From “The Emotional Incest Syndrome” by Patricia Love with Jo Robinson.
From pages 30 -33:
All of us experience denial on some level. It is quite common, for example, to have a distorted or limited view of our childhood. This is understandable given the fact that while we were growing up, we had so little experience outside our homes. Without a basis for comparison, we grew up thinking our families were the norm. Whatever went on in our living rooms became the standard. A client said to me, “I was twenty years old before I realized that my mother was the only one who disinfected new clothes and washed them two times before she'd let them be worn. I thought all mothers did that.”
In most families, this lack of objectivity is further clouded by the creation of a family mythology – a collection of lies, evasions, distortions, and half-truths designed to obscure an unpleasant reality. It's a way to go on with life without being constantly reminded of its painful aspects... I colluded in this fiction, because to be one hundred percent dependent on my mother and to be aware of the fact she was neglecting me would have made me extremely anxious. I blocked out my fear of abandonment with a convenient half-truth.
Most of us have myths in our background... “My parents don't play favorites: they love all their children equally.” “My needs aren't being ignored; I just don't have any.” “My mother isn't angry at me; she just does not know how to show affection.” “My father isn't abandoning us; his job requires that he put in extra hours.” We cling to our family fiction even in adulthood, despite the fact that it's outlived its usefulness, because we don't want to awaken the pain that was blocked by the convenient mythology.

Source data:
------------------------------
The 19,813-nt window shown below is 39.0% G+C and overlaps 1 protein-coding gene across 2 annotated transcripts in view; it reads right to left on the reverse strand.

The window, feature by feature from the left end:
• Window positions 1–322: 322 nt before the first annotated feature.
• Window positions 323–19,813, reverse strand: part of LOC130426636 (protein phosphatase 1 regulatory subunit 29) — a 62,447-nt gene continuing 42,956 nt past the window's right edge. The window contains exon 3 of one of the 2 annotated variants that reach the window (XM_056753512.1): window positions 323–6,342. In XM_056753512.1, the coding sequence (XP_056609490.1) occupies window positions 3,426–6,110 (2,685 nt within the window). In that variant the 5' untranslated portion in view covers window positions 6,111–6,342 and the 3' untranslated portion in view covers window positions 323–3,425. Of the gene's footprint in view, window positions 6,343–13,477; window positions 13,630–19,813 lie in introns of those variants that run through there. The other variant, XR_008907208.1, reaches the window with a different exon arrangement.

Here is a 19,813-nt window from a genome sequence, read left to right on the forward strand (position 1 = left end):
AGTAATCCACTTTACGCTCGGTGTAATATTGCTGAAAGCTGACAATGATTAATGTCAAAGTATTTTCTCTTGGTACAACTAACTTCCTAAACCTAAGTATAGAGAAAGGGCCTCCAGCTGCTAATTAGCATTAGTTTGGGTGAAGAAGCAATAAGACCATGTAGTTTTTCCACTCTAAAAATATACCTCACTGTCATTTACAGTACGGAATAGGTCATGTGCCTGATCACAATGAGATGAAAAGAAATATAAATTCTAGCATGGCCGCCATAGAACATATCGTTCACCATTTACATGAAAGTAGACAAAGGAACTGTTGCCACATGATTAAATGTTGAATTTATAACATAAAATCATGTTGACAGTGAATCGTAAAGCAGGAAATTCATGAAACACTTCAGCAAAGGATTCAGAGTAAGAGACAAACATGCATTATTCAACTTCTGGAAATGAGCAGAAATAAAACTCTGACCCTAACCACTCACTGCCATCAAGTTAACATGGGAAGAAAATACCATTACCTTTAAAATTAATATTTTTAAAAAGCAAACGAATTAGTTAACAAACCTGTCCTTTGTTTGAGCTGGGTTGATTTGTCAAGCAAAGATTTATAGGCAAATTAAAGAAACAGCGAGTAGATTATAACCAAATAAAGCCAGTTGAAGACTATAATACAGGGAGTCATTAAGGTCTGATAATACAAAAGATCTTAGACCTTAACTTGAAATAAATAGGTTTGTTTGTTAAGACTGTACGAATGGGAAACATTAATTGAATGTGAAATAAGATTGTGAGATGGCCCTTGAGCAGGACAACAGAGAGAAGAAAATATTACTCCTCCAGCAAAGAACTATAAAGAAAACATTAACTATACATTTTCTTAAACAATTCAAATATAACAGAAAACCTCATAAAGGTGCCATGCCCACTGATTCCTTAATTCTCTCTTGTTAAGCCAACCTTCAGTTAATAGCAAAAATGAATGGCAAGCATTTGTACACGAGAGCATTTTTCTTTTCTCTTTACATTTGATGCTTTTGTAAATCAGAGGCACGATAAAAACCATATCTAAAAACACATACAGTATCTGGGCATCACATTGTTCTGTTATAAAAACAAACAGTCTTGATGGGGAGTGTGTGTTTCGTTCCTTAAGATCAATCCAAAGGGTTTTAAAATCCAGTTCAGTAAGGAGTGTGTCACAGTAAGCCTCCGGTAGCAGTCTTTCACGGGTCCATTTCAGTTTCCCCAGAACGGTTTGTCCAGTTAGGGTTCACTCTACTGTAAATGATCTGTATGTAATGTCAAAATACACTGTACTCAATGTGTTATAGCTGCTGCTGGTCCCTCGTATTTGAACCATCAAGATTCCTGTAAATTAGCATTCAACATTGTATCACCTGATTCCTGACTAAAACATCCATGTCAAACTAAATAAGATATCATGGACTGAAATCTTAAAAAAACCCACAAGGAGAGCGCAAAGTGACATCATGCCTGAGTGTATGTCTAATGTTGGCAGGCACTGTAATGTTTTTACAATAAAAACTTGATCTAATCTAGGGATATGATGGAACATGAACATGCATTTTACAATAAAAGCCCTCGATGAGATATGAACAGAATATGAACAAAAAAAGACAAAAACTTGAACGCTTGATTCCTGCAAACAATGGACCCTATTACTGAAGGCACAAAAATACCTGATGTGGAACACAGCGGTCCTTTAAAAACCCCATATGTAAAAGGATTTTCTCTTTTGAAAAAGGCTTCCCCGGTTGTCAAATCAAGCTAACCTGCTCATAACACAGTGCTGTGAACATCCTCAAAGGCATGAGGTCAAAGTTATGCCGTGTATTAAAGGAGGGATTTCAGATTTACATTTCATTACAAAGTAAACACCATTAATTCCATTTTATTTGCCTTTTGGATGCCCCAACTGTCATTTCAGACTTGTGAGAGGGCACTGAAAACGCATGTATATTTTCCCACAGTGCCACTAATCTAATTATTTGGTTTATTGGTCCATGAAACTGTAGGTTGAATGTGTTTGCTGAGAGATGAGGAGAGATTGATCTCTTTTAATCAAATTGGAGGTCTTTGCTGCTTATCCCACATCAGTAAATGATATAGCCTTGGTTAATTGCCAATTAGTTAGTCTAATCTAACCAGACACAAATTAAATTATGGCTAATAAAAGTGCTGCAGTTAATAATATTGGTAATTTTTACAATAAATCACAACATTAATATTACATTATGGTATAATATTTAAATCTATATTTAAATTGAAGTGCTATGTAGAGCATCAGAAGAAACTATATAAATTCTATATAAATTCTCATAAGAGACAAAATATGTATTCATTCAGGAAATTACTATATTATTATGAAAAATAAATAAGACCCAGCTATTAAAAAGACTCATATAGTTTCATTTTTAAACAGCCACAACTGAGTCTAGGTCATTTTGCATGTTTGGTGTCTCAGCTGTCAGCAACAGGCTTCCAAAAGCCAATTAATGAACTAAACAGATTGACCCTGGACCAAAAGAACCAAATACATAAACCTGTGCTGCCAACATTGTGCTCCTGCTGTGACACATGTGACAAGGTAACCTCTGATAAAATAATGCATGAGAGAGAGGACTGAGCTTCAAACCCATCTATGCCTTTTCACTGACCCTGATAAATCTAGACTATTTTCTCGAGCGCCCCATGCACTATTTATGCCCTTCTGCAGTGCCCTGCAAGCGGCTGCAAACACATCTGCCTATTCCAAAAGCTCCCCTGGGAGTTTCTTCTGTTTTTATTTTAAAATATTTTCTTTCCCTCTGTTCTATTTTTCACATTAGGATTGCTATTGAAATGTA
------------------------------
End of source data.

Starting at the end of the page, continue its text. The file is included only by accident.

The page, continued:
As adults, most of us experience denial on another level as well, which is to be unaware of the coping mechanisms we developed as children to survive a less than ideal childhood. We are blind not only to some aspect of family history but to parts of ourselves...
I often find in my clients this same convoluted path to self-discovery and growth. In order to change a negative trait, they first need to break through their denial and acknowledge that it exists; people don't change what they can't see. And in order to break through their denial, they often have to get a clear picture of what was wrong in their families and the techniques they developed for coping with it. For example, they may discover they coped with an Invasive Parent by erecting barriers to intimacy, by lying, by overeating or not eating, by becoming a parent pleaser, or by becoming a compulsive achiever. One way or another, they developed behaviors that helped them survive childhood and diminish their pain.